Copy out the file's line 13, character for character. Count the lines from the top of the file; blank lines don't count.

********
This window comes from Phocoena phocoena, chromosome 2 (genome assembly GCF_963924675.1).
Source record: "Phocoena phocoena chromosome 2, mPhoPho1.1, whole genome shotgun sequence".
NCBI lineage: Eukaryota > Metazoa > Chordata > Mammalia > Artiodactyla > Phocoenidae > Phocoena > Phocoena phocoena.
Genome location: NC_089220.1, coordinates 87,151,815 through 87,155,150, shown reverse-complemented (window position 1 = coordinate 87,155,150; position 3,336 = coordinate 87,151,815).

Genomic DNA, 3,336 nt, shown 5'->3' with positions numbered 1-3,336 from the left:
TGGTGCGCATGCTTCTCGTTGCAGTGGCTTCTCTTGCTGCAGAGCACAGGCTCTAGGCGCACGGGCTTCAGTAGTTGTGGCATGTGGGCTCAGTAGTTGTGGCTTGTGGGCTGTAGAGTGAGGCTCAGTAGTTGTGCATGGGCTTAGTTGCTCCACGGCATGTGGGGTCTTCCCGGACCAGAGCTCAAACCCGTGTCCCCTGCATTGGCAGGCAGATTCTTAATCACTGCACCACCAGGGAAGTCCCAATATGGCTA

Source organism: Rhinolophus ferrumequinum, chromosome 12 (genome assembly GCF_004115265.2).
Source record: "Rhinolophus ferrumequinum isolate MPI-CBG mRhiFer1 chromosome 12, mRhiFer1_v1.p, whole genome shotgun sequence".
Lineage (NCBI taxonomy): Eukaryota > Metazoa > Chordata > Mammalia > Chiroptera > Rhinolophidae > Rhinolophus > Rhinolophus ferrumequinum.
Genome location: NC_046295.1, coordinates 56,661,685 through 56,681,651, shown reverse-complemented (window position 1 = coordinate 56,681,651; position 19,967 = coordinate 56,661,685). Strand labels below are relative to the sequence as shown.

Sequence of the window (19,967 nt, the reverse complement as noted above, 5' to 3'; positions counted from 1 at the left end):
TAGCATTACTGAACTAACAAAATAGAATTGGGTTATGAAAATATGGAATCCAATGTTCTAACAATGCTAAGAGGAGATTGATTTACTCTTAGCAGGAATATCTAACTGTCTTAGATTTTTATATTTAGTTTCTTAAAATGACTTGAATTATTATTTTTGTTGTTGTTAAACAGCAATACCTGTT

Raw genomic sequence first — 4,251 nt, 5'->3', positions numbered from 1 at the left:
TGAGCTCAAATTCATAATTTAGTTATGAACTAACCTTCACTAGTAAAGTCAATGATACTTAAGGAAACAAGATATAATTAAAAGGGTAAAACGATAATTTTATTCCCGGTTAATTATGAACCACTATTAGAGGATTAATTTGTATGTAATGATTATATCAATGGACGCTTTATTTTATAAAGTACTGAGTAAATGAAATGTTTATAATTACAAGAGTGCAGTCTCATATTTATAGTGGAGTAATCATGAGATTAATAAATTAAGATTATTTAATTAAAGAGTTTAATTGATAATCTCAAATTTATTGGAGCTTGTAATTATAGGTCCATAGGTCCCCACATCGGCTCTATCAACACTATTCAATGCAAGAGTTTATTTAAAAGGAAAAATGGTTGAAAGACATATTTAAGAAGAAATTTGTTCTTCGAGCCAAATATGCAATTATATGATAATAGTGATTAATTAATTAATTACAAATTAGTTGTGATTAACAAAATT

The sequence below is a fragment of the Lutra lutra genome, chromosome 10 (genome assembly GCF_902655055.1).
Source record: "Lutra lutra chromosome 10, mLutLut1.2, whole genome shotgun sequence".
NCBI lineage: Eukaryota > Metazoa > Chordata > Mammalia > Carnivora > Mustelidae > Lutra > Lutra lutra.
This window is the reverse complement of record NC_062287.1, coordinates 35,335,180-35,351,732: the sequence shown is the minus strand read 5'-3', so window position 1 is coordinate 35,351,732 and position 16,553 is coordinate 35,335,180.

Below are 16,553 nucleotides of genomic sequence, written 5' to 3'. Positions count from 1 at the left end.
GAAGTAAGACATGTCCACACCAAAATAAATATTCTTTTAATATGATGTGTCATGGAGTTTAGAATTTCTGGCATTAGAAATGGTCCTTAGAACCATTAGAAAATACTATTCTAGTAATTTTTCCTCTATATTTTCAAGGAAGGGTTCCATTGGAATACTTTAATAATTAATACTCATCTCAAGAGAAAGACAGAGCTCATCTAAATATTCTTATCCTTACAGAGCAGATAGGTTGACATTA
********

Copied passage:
Raw genomic sequence first — 4,251 nt, 5'->3', positions numbered from 1 at the left: